Behind the Story of “Blood and Tears” – What’s In a Name?
I tried to select character names consistent with the late Edo/early Meiji period. You may notice the women’s names do not use the -ko suffix, which aren’t common until much later. Also note the addition of the honorific O- prefix, which is rarely used in modern times except by geisha.
Since the women are not members of the samurai social class, they do not have family surnames or crests. To help differentiate themselves, especially when making first introductions, they would often include an additional descriptor, such as O-Hatsu of Hachigoya (name of her work), or O-Bun of Itabashi (name of her hometown). While they did not have family crests (which are officially listed in government registers), many merchants and tradesman had logos they used to advertise their business, much as companies do today.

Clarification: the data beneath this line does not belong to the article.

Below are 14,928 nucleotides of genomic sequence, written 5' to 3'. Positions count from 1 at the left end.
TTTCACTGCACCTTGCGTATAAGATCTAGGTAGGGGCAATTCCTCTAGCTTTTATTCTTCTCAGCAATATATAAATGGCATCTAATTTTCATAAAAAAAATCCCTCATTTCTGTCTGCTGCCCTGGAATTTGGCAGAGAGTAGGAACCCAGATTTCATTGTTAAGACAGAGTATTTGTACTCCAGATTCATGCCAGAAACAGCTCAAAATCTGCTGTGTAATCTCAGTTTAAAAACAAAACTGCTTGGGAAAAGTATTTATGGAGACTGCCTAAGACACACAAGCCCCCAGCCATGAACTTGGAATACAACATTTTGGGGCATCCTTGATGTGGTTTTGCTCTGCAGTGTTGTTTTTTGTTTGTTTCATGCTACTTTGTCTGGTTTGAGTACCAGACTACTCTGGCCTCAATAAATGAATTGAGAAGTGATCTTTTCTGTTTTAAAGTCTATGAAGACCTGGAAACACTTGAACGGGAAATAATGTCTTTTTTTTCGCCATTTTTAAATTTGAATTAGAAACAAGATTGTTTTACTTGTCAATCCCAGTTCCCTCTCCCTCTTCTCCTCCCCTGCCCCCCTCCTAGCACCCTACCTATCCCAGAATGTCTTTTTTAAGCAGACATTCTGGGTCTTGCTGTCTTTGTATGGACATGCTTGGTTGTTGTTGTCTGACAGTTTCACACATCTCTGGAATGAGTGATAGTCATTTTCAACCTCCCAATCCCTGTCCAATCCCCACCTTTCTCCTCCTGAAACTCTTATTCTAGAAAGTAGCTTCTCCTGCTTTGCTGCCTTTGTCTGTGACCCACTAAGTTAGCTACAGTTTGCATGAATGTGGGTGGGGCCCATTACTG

As a member of the samurai class, Usaburo has a family surname and crest. Japanese names list the surname first. An example of his family crest is illustrated in Blood and Tears, episode 7 (09JUL).
It was common practice for men of all classes to have names that identified their birth order. In a samurai family, the eldest son was often named using a derivative of the father’s name.
In this story, Usaburo’s father is named Takemori and his older brother is Takeyoshi. The middle brother is named Tojiro. The -jiro suffix includes the character for ‘2’, indicating he is the second son in the family. Usaburo’s name includes the character for ‘3’, indicating he is the third son.
Character names and translations:
山城卯三郎: Yamashiro Usaburo (Mountain Castle, Third Son born in Rabbit Year)
お初: O-Hatsu (First/Eldest Daughter)
お冨: O-Bun (Bounty, Wealth)
Follow the characters and watch their story unfold in real time:
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